Death Penalty Cases Riddled with Errors

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Fifth Estate # 354, Spring, 2000

After years of overwhelming public and political support in this country for the death penalty, the tide may be turning.

Following a string of exonerations for Illinois death row inmates, Governor George Ryan declared a halt to all executions in that state. Since 1977, when Illinois reinstated the death penalty, the state has executed 12 men, but has freed 13, several in the last two years, when they were found to have been convicted in error. One can only wonder, given that the dead-to-freed ratio is less than 50 percent, how many of those killed by the state were also innocent.

The ultimate penalty is almost exclusively reserved for the poor and people of color, usually those with court appointed attorneys.

Since the death penalty was reinstated by the U.S. Supreme Court in 1976, for every seven prisoners who were executed, one prisoner awaiting capital punishment was found to be innocent and released. That totals 82 people who were on death row before their innocence was established, including 18 in Florida and 10 in Illinois since 1984 alone.

Their release came about not because the system worked but in spite of it. In every case that was overturned, the authorities tried everything possible to obscure the bad evidence, terrible legal representation, judicial error, and often (particularly in Illinois) police torture that eventually was exposed and allowed the falsely convicted to be set free.

At least 381 homicide convictions have been overturned since 1963 because prosecutors concealed evidence of innocence or accepted police-planted evidence they knew to be false. Does anyone believe this is anything more than a small tip of a huge iceberg?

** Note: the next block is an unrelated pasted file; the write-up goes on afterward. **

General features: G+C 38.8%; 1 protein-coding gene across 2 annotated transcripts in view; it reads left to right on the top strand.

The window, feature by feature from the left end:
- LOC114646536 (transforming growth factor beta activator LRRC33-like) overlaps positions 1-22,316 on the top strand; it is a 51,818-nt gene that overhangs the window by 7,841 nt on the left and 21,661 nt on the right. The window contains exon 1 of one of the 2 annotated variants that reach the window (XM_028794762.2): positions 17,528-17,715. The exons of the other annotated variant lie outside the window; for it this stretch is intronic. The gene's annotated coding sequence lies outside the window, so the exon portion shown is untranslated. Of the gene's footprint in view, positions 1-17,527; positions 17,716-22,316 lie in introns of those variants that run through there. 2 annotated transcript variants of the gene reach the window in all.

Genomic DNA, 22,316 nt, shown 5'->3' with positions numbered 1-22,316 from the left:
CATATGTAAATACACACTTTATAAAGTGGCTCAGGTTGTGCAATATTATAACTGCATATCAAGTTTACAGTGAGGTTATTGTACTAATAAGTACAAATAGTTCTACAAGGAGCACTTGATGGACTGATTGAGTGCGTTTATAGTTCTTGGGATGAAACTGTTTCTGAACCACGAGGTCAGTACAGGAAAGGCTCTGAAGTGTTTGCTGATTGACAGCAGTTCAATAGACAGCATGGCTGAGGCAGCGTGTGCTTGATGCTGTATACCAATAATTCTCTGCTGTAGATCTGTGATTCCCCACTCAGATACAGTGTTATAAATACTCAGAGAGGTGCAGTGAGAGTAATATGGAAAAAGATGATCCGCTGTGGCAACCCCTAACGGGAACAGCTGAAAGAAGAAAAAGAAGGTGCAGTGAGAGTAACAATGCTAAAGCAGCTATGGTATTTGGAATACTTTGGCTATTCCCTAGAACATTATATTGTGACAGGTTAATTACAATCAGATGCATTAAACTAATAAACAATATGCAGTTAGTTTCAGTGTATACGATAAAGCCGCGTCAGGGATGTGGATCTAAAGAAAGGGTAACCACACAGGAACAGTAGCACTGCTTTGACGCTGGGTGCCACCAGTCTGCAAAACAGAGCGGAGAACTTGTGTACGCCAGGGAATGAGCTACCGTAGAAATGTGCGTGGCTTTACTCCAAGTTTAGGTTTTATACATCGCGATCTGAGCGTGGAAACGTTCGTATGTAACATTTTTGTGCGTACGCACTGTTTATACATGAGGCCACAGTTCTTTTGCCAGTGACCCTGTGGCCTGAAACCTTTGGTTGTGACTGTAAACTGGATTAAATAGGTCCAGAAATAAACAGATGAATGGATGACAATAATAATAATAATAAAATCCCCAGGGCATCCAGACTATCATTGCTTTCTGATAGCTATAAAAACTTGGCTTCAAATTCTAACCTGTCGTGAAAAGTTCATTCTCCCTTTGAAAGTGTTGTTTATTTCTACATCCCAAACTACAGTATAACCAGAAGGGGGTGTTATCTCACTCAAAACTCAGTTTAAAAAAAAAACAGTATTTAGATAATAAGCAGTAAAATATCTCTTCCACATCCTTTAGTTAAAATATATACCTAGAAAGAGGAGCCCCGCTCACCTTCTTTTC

The death penalty doesn’t even do what its supporters claim-deter crime. States with the death penalty such as Florida and Texas have a much higher murder rate than ones like Michigan and Wisconsin which don’t. The South has carried out 80 percent of the nation’s executions yet has the highest murder rate of any region in the country.

Over 90 percent of those tried on capital charges had court-appointed attorneys, as did Mumia Abu-Jamal. Numerous state studies show that upwards to 25 percent of death row inmates were represented at trial by lawyers who were later disbarred or resigned to avoid disbarment.

Here’s a news flash: A study by the U.S. General Accounting Office found racial prejudice to be determinative factor in death sentencing. Mumia Abu-Jamal is convicted of killing a white police officer

and it might as well be 1912 in Georgia. Now, however, the lynch mob wants the hanging to be legal.

Although the impulse for repealing the death penalty has come from a grassroots movement, much of it from Catholic pacifists, recently publicized frequent “mistakes” (including the case of Rueben Carter made famous in the popular film “Hurricane”) even has politicians questioning the ultimate penalty. Bills calling for moratoriums are pending in 12 states and the Nebraska legislature passed one last year, only to have it vetoed by the governor.

In Michigan, which hasn’t had a death penalty since 1837, even the conservative governor opposes the introduction of one.

For information on the moratorium movement, contact the Quixote Center, POB 5206, Hyattsville MD 20782; (301) 699-0042; or www.quixote.org/ej

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